How to write efficient and effective queries

Efficient queries serve as the backbone of data retrieval and analysis. They not only save businesses valuable time and resources, but also ensure accurate and reliable results. When a business understands the impact of queries and best practices to improve their efficiency and performance it supports an effective integrated data management strategy.

Benefits of optimized queries

Optimizing queries for efficient performance can result in real return for businesses, including:

  • Improved performance: Well-written queries can significantly enhance the performance of data warehouses. They help to minimize execution time, reduce resource consumption and improve overall system responsiveness.

  • Scalability: As data volumes grow, the efficiency of queries becomes increasingly critical. Optimized queries scale with the growth of your data, allowing your business to process large datasets without sacrificing performance.

  • Cost savings: In data-intensive environments, inefficient queries can quickly lead to escalating costs. Writing efficient queries results in reduced data transfer, storage and processing expenses.

How to write efficient queries

At Capital One, our data environment includes thousands of users running millions of queries per day meaning the impact of a few inefficiently written queries can be great. The following best practices have helped improve the effectiveness of our queries, resulting in cost efficiencies for our business. In fact, we saw a 43% decrease in cost per query by reducing inefficient query patterns across our workloads.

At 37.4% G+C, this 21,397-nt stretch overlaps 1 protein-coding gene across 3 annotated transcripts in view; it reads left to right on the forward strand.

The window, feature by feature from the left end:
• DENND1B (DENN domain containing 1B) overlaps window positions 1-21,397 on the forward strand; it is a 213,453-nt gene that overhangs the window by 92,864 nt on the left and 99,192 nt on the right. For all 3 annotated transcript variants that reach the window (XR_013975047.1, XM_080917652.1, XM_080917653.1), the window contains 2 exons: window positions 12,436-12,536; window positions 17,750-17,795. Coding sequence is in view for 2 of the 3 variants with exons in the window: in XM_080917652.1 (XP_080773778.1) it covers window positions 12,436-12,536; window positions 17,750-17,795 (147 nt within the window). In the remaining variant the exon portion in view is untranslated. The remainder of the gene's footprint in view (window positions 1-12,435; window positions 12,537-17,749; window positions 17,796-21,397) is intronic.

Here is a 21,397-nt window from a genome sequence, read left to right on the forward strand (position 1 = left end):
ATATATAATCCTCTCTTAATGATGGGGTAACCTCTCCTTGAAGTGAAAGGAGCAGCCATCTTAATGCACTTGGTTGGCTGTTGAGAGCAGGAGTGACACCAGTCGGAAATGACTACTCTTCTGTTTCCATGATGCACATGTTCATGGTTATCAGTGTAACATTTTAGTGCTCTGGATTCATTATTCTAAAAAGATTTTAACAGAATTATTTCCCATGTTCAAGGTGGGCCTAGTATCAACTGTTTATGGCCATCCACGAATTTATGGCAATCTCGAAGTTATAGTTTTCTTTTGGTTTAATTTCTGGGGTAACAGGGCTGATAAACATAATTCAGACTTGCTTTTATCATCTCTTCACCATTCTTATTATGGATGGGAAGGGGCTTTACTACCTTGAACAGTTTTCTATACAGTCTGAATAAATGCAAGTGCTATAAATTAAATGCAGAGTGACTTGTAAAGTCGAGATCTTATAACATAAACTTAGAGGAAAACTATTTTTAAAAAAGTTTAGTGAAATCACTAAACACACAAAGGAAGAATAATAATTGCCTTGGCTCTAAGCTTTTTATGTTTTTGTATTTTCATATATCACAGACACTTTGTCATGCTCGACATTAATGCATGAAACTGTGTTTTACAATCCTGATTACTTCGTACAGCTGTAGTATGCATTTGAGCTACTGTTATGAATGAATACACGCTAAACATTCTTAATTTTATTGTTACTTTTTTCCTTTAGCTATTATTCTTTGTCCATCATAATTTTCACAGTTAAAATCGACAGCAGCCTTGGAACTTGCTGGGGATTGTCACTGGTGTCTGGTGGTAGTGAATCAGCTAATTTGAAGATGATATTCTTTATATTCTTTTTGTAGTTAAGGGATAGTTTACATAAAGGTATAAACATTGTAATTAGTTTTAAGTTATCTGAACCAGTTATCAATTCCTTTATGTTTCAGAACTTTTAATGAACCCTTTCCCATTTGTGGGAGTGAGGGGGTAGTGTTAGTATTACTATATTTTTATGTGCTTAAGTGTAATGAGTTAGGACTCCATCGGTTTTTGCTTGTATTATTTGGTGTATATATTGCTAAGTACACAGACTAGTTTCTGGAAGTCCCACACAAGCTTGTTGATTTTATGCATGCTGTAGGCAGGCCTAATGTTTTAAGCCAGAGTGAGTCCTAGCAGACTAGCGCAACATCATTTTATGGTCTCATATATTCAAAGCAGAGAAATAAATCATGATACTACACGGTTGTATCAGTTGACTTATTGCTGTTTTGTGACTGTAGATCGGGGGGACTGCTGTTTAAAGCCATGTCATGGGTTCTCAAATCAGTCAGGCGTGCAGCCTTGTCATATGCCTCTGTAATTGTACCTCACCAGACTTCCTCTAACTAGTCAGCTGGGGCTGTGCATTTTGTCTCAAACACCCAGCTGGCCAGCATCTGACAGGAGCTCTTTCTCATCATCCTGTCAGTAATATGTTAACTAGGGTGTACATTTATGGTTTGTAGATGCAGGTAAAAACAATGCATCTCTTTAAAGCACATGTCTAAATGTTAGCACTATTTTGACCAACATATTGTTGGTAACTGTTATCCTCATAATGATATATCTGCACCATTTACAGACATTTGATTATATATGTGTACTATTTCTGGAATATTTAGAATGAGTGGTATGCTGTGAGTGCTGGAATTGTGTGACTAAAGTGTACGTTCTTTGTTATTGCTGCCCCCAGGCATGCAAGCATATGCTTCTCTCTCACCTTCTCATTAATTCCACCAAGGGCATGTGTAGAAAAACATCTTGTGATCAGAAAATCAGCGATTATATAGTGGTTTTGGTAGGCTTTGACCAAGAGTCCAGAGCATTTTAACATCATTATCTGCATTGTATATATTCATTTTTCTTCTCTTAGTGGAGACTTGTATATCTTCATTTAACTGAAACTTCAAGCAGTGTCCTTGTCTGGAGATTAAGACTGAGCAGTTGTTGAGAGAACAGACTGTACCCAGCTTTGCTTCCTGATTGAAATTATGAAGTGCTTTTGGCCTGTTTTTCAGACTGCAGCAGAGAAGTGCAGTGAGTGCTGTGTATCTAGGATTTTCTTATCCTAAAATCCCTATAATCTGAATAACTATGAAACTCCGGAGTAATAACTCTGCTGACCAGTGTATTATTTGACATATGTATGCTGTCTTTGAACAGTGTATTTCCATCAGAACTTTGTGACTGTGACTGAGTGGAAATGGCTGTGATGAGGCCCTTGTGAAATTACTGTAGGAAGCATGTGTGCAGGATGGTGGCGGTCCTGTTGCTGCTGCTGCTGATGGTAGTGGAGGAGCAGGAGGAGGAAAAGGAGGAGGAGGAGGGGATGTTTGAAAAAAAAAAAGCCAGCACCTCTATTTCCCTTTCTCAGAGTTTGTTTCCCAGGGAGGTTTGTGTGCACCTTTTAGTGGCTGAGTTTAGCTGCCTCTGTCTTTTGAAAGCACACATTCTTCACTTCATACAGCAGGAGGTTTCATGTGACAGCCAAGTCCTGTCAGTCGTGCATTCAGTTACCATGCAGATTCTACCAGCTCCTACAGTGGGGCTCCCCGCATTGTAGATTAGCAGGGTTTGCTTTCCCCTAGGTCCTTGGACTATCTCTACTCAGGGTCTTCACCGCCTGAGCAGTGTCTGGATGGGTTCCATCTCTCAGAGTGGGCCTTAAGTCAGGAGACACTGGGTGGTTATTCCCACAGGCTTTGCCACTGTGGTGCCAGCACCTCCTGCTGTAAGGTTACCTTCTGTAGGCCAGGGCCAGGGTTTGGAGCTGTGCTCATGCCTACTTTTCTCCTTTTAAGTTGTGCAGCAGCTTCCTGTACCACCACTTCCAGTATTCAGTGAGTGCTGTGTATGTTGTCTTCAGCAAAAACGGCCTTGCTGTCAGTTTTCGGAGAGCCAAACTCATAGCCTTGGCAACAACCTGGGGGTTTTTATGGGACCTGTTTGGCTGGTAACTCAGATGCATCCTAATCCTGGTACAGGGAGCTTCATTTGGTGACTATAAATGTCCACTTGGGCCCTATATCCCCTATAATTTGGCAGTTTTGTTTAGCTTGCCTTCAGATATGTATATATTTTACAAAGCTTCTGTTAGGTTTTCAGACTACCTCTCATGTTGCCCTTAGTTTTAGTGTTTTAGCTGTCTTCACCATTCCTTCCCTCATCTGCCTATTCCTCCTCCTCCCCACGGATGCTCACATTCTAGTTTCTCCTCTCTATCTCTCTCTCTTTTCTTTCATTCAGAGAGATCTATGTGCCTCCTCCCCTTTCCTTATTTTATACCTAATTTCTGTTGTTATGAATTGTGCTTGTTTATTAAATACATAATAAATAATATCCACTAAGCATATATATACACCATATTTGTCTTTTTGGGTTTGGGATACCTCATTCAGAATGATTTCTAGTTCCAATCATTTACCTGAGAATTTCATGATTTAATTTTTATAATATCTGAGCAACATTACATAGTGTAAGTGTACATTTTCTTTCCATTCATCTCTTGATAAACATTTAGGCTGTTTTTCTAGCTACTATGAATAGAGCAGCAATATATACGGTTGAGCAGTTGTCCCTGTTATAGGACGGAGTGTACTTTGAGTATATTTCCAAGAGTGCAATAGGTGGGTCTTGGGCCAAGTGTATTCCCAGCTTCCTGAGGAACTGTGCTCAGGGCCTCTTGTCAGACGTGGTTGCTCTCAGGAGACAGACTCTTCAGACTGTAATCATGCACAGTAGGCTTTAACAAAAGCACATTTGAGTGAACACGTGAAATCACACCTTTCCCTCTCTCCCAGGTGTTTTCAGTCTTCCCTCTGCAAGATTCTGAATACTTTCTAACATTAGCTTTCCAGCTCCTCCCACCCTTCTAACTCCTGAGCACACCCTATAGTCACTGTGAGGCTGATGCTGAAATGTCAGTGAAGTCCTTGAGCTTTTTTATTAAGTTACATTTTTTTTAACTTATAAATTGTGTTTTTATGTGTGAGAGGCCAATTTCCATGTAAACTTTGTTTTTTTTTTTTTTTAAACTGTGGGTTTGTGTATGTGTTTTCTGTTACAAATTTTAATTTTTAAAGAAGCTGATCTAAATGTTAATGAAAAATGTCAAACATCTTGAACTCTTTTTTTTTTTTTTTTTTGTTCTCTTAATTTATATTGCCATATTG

Educate users on inefficient queries and how to identify them

First and foremost, educating users on inefficient queries is important for avoiding such queries in the first place. We’ve identified some of the most frequent ones below:

  • Single row inserts

  • Select * from a large table

  • Cartesian product joins

  • Deep nested views

  • Spilling to disk

Best practices must be baked into systems to equip users for success. This will help inefficient queries to be identified and fixed before they run and waste compute. 

Building a feedback loop is helpful for this, in addition to serving as continuous education for users so they don’t introduce the same inefficiencies in the future. The hope is there would also be a domino effect within the organization with users passing on their knowledge to their teams.

Based on our learnings, we built Capital One Slingshot, a data management solution that helps businesses maximize their Snowflake investment by providing greater transparency into leading cost drivers and opportunities to optimize workloads. Slingshot’s dashboard reveals the most costly users along with a list of the most costly queries to run. This information can be used to hone in on problem queries and remedy them. 

Taking this a step further, Query Advisor can proactively examine an organization’s Snowflake queries, identify potential inefficiencies and provide suggestions on how to improve them.